What is Haseeb Drabu telling and not telling us?

Telling what sounds alien to him, not telling what actually alien is
What is Haseeb Drabu telling and not telling us?
Representational Pic

I readHaseeb Drabu's article `What is GK telling and not telling us' (GK edit-pageApril 26). Disagreement apart, I love his writings and the way he phrases hisargument. But this one was a sad exception. Unlike his usual coherent,profound, well-structured organic style of writing where a reader flows withthe prose, this one was too messy to explain what means what. Though the stylewas intact, but the substance was missing. Instead of writing this piece, hecould have served us better by not writing it. As his regular reader andadmirer, I find it hard to say but that is the only way I can say it.

The authoris not happy with GK news editors for not placing the statements according totheir newsworthiness. Whose statement should have appeared on which page andwho merited a wider space than whom, is a desk emergency met on the deskitself. I am not here to explain on behalf of the concerned desk, but as acommon reader (and as a student of journalism), I believe that thenewsworthiness varies from editor to reader. And who can understand it betterthan Haseeb. But reading unusually too much from a routine placement of newsitems is raising a point that is no point at all. Practically speaking,carrying all Ramzan greetings on the front page could push the damn COVID tothe page next. (And COVID hogs more space than all the presidents and prime ministersof the world put together.) In an abnormal time like this, many newsworthythings are happening at once. May be Haseeb himself on the desk would have donethe same as GK has done, but that doesn't deny him the right to disagree withthe editorial prerogative of the newspaper. Such comments can be made on anynews story placed anywhere in any newspaper. `Less important' and `moreimportant', is like a voltage fluctuation which can't be fixed for all.  If GK would have carried the statementsexactly the way he ranks their importance, the other reader might have raisedthe same points as he has. Both may have their respective arguments to defendtheir point. But that is not my point. My point is was the issue that grave tomerit a response like this. Does the mere coverage of one particular daydetermine the importance of politicians for a reader. I couldn't find an answerafter reading the whole thing.

My focus isnot the piece, but the tailpiece. Though there is no logical link between thetail and the body, but I take tail as a separate unit. There he has saidsomething he has been saying all along and I have been opposing all along. Hesees Kashmir as a special culture which must remain uncontaminated by anythinghe calls `alien'. To make that happen, we will have to insulate and isolate ourcultural cave from all coughs and sneezes of the people outside. Culture is nota quarantine we stay in to protect ourselves from external influences. Cultureis a window we leave open to let the fresh air come in and go out. No societyremains stainlessly clean from other influences. The language borders are tooporous to be protected from infiltration of words. (This merits an independentdiscussion. Come another day).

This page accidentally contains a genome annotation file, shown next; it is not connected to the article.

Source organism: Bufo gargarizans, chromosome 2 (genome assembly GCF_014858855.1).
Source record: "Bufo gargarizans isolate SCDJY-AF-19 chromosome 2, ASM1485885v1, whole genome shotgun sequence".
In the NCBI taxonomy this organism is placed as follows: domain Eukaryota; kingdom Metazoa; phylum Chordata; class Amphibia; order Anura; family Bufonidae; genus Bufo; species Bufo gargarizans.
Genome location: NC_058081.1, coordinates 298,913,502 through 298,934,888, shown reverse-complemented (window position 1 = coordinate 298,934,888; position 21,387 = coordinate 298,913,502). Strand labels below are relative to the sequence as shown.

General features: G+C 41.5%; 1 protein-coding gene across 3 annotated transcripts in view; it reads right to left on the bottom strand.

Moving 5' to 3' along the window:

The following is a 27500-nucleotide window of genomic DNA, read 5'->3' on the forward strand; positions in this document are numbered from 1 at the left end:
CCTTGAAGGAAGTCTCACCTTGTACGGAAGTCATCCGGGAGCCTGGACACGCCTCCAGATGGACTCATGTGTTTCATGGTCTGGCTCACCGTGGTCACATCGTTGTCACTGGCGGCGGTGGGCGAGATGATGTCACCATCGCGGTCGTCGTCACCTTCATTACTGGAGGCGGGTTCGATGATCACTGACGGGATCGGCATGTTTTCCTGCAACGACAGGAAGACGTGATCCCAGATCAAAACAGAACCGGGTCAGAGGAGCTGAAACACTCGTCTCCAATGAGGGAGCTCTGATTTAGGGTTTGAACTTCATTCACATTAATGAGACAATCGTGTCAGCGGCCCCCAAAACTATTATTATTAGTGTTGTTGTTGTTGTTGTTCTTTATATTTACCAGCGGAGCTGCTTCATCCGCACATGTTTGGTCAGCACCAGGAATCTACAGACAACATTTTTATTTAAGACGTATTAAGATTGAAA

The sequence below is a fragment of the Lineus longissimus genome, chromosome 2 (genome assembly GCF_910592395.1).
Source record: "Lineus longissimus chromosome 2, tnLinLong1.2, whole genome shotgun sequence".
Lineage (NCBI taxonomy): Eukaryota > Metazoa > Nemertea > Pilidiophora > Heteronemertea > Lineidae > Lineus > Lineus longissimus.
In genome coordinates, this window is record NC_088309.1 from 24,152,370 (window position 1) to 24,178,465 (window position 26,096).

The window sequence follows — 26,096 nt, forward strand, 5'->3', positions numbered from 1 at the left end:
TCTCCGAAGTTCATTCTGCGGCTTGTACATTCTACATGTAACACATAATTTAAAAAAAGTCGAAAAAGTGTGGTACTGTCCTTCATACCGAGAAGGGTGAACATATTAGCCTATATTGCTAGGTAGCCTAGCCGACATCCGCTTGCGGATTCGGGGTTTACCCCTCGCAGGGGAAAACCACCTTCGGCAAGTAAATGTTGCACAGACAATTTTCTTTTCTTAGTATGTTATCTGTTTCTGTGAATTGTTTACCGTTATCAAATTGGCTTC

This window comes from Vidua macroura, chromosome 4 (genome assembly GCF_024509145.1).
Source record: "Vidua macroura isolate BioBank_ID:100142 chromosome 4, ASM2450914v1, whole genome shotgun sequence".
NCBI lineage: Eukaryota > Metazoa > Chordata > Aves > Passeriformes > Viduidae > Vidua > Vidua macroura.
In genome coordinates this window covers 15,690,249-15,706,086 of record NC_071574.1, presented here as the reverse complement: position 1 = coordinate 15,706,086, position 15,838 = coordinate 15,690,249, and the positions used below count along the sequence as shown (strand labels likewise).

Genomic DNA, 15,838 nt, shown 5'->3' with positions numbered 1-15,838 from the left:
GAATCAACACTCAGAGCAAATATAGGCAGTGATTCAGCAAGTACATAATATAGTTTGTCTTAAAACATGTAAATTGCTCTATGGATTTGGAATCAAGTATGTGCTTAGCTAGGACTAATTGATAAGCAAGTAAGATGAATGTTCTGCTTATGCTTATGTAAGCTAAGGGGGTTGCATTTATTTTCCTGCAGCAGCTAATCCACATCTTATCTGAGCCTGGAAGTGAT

But I knowyou know that and your worry is beyond it. Your worry is that we are gettingArabised as if it may cause us a cultural extinction. As if we may lose our`uniqueness' which more than a cultural asset has become a politicalslogan.  By the way how is greeting onthe eve of Ramzan  alien to us? Ramzan issuffixed with Mubarak.  So the month byits very name sends a sense of celebration. Now the point that in yourchildhood you have seen people exchanging greetings on eid only. That is not because they wouldn'tgreet each other on Ramzan. Don't forget the welcome songs called rouf whichwomenfolk would sing on the arrival of the holy month. Their song was anannouncement of a month-long festival. Since we didn't have such fast,ubiquitous and sophisticated means of communication those days, so thegreetings were confined to the personal meetings only. Muslims gathering in amosque on the eve of Ramzan would warmly greet each other as the month is notjust about `spiritual time of reflection', it's a month of sharing bliss. People wouldn't withdraw from the bustleof life and worship like monks, they would do it all together and that is whatmade it a `community affair'. So don't say this all wasn't there. It was, butin the absence of a spotlight it wasn't as flashy as it's today. Meanwhile it'snot just here that people would cry that `mah-i-ramzan is getting over. It'severywhere.  You have not seen itelsewhere never means that it doesn't happen elsewhere.